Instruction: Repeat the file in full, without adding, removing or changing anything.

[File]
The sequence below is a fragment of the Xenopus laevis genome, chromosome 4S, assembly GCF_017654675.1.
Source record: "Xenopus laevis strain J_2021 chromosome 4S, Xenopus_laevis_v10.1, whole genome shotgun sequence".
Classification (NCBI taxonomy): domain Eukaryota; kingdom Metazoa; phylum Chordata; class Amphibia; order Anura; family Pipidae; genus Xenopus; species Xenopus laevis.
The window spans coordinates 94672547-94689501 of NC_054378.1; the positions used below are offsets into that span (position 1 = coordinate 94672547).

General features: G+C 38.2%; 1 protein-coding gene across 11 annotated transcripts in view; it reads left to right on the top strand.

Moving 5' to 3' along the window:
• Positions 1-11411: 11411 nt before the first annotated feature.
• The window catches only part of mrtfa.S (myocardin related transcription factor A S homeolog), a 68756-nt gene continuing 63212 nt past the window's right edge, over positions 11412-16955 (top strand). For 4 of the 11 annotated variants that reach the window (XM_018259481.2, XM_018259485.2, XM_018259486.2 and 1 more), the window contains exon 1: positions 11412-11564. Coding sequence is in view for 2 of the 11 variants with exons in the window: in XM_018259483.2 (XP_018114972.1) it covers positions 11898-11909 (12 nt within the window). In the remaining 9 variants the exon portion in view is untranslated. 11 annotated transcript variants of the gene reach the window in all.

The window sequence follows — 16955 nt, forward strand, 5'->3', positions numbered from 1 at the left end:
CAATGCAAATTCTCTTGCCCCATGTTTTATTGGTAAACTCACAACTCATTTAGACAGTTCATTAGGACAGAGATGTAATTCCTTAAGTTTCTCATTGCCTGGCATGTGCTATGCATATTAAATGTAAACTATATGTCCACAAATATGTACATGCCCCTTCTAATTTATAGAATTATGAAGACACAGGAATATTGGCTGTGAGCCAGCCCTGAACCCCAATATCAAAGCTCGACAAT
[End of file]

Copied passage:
The sequence below is a fragment of the Xenopus laevis genome, chromosome 4S, assembly GCF_017654675.1.
Source record: "Xenopus laevis strain J_2021 chromosome 4S, Xenopus_laevis_v10.1, whole genome shotgun sequence".
Classification (NCBI taxonomy): domain Eukaryota; kingdom Metazoa; phylum Chordata; class Amphibia; order Anura; family Pipidae; genus Xenopus; species Xenopus laevis.
The window spans coordinates 94672547-94689501 of NC_054378.1; the positions used below are offsets into that span (position 1 = coordinate 94672547).

General features: G+C 38.2%; 1 protein-coding gene across 11 annotated transcripts in view; it reads left to right on the top strand.

Moving 5' to 3' along the window:
• Positions 1-11411: 11411 nt before the first annotated feature.
• The window catches only part of mrtfa.S (myocardin related transcription factor A S homeolog), a 68756-nt gene continuing 63212 nt past the window's right edge, over positions 11412-16955 (top strand). For 4 of the 11 annotated variants that reach the window (XM_018259481.2, XM_018259485.2, XM_018259486.2 and 1 more), the window contains exon 1: positions 11412-11564. Coding sequence is in view for 2 of the 11 variants with exons in the window: in XM_018259483.2 (XP_018114972.1) it covers positions 11898-11909 (12 nt within the window). In the remaining 9 variants the exon portion in view is untranslated. 11 annotated transcript variants of the gene reach the window in all.

The window sequence follows — 16955 nt, forward strand, 5'->3', positions numbered from 1 at the left end:
CAATGCAAATTCTCTTGCCCCATGTTTTATTGGTAAACTCACAACTCATTTAGACAGTTCATTAGGACAGAGATGTAATTCCTTAAGTTTCTCATTGCCTGGCATGTGCTATGCATATTAAATGTAAACTATATGTCCACAAATATGTACATGCCCCTTCTAATTTATAGAATTATGAAGACACAGGAATATTGGCTGTGAGCCAGCCCTGAACCCCAATATCAAAGCTCGACAAT